I don’t profess to have any idea of an overall “theme” for my blog posts, but there is an underlying message, or currency, that I’m very conscious of. My impetus for starting this writing project was born out of trauma and my attempt to make sense of that trauma in my life. There has been much written and recorded about the devastating effects of childhood sexual abuse, and you can find accounts of people who have managed to build a life after the trauma, but there is void of information about personal accounts of people processing the trauma and the period of transformation itself. My blog entries are the manifestation of that process of transformation, in real time, delivered with an intense honesty.
Childhood sexual abuse is so devastating because it rips apart the core of what we all need to feel “human”, a sense of connection with those around us. It’s this need for connection that lies at the heart of every life story, in every single one of us. A significant aspect of my transformation involves me trying to “own my story”. For most of my life, I buried my story because it wasn’t the script I wanted to live. So many times I envied what I thought others had, a happy childhood, an infinite well of self-confidence, and a clear idea of where their life was headed. Of course, this is just a fallacy because we all harbor pain and secrets that don’t jive with the storybook ending. I’m trying to remind myself that owning my story will involve accepting all the drama that comes with my life. It’s the scars, imperfections, and bumps that make us all unique and lovable. I find it helpful to remember that a smooth life, a safe life, may in fact be a boring life. As the poet William Archer said: “Drama is anticipation mingled with uncertainty.” So, if you’d like to keep reading, I’d be honored to share some of this “uncertainty” that’s been present in my life recently.
I was talking to my wife after dinner last night and I mentioned to her how important I feel it is to share in blog not only the good things but also the struggles I’m going through. Have you ever thought about the idea that what we don’t share, is lost forever? That gorgeous sunrise you saw sitting alone on the dock does stay in your memory, but once you are gone, the memory is lost forever unless you share it with someone else. It’s through this sharing of what happens to us, or what we witness, that these events acquire meaning or come to life. By sharing about the abuse that I experienced as a child, I give meaning to what occurred, and it’s this connection with one, or many of you, that gives "my story" a purpose.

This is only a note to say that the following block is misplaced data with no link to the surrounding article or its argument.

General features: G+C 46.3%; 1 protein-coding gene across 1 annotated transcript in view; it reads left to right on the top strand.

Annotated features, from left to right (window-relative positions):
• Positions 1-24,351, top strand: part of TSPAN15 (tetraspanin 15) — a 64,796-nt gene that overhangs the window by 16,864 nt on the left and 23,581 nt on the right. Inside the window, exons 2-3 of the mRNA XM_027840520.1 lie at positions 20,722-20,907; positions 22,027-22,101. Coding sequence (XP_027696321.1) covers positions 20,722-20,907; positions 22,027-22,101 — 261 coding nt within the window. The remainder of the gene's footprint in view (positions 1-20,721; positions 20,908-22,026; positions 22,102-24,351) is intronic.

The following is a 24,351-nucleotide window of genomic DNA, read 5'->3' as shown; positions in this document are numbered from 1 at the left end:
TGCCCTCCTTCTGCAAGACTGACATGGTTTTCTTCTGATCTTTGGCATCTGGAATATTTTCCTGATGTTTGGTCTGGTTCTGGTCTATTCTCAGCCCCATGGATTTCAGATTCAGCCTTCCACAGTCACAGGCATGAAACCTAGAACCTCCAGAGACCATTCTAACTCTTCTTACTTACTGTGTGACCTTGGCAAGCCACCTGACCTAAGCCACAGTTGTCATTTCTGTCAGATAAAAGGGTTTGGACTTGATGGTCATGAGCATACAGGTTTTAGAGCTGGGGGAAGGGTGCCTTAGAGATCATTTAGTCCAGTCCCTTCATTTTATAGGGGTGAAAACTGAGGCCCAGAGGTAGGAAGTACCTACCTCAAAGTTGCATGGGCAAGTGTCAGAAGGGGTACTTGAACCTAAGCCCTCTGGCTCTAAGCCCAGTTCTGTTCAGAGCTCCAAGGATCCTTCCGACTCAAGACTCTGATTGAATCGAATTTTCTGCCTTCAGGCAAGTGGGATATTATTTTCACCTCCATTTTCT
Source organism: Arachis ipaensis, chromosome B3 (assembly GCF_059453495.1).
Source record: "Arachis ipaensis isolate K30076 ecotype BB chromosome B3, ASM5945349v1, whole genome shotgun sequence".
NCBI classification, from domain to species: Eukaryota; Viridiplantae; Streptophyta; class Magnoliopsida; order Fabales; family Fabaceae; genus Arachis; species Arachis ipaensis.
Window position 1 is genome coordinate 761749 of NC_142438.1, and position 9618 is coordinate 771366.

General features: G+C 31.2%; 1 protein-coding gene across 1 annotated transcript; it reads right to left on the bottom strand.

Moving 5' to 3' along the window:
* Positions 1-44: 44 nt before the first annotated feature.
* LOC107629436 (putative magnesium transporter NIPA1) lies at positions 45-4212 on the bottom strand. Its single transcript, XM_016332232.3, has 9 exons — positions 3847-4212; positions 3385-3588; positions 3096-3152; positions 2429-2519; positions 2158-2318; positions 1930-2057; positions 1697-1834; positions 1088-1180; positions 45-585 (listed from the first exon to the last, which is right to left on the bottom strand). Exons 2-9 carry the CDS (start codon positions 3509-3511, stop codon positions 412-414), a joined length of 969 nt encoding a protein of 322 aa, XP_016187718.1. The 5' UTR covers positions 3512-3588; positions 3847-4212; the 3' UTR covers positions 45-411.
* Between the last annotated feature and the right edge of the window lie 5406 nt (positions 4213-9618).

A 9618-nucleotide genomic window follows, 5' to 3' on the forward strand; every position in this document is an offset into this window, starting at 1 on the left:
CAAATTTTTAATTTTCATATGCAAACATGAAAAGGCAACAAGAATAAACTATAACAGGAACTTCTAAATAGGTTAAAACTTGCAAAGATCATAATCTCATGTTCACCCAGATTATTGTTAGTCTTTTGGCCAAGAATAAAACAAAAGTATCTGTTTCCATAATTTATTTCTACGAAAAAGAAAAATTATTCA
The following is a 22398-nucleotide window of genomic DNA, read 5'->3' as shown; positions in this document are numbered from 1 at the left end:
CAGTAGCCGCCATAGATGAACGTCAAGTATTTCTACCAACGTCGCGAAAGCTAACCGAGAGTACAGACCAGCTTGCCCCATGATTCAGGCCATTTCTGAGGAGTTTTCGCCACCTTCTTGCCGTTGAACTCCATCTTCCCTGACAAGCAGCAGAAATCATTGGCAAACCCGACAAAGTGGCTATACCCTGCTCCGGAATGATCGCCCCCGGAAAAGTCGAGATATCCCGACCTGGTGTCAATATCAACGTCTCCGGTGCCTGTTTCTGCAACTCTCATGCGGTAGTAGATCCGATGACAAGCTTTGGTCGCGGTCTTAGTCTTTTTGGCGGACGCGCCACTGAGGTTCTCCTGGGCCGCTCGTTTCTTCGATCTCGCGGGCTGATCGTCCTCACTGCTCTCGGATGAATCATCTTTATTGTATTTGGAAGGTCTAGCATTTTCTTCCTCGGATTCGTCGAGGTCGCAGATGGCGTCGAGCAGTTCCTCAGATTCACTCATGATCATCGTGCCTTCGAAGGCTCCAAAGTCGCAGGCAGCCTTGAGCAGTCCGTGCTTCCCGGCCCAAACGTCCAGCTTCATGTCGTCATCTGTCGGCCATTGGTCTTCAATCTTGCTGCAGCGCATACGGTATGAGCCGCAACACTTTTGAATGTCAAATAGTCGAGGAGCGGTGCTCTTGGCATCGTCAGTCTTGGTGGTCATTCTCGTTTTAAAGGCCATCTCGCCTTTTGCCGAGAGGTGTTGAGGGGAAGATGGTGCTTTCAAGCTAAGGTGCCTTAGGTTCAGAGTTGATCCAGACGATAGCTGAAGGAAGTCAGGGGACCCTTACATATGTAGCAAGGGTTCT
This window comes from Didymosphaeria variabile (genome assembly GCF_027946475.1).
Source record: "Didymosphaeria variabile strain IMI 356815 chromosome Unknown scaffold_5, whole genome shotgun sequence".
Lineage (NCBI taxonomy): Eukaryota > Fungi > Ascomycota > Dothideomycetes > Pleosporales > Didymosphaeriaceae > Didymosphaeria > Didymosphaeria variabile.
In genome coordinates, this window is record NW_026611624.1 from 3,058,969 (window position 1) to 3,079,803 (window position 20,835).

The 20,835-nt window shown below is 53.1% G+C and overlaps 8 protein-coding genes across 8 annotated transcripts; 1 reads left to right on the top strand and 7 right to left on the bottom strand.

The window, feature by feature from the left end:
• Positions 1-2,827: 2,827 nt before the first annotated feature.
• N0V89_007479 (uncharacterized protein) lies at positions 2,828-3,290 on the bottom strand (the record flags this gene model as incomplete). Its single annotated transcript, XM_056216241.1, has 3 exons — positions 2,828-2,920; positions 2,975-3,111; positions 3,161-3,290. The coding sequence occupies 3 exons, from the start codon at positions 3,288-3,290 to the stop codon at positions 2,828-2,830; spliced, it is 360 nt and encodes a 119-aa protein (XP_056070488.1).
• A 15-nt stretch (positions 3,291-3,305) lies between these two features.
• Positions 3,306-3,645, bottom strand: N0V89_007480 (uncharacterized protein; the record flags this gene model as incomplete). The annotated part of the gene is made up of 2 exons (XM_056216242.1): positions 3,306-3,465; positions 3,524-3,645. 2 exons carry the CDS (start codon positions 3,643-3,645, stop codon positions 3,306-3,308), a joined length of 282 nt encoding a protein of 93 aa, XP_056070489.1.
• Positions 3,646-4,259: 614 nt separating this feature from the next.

This brings me to what’s been happening in my story lately. Over the past few weeks, I’ve been plagued by the onset of night terrors, as I wake up screaming and flushed with the images of the sexual assault I lived through as a child playing in my mind like an old newsreel. I’m not really sure what to make of this new development because up until recently, I had never dreamt about the childhood sexual abuse before. My therapist assures me that this is a natural process that the brain experiences as I delve deeper into the abuse in my childhood and my mind attempts to reconnect to the traumatic memories that lay parceled away for so many years to keep me safe. It’s just another example of how sometimes things need to fall apart so that we can put them back together in a better way.
I greatly appreciate all of the emails and comments that you’ve sent me encouraging me along this journey, and how you often remark on the beauty of this transformational process. I feel that my gratitude to you can only be wholeheartedly expressed if I am honest with you. Setbacks are inevitable, and progress may take the form of regress at times. The tools I’m learning to incorporate as a means to “breathe through” the setbacks are: First, to acknowledge that something is neither “good” nor “bad”, it “just is.” Second, to eliminate blame from the equation because personal growth can’t thrive in an environment of negativity. Third, to seek the answer inside myself by using spiritual means such as yoga, meditation, and gratitude. Finally, to give myself the gift of time and believe that I’m worthy of the time and effort this journey will take.
I’d like to end this post with a little story of serendipity. As you can probably tell, I was on quite a low today, and to my surprise, the universe gave me just the tonic I needed. When I got home and collected the mail, I opened a letter from someone I knew in high school and with whom I’ve kept in sporadic contact on Facebook. She sent me a little note, and inside the card was an old black-and-white photo of me as an infant that she had found amongst her mother’s things when the family was cleaning out the house after her mother’s death. When I look into the eyes of that younger “me” in that photo, all I see is hope and trust in his eyes. Finding that child again has now become my “life story”. The picture you see above, is that boy.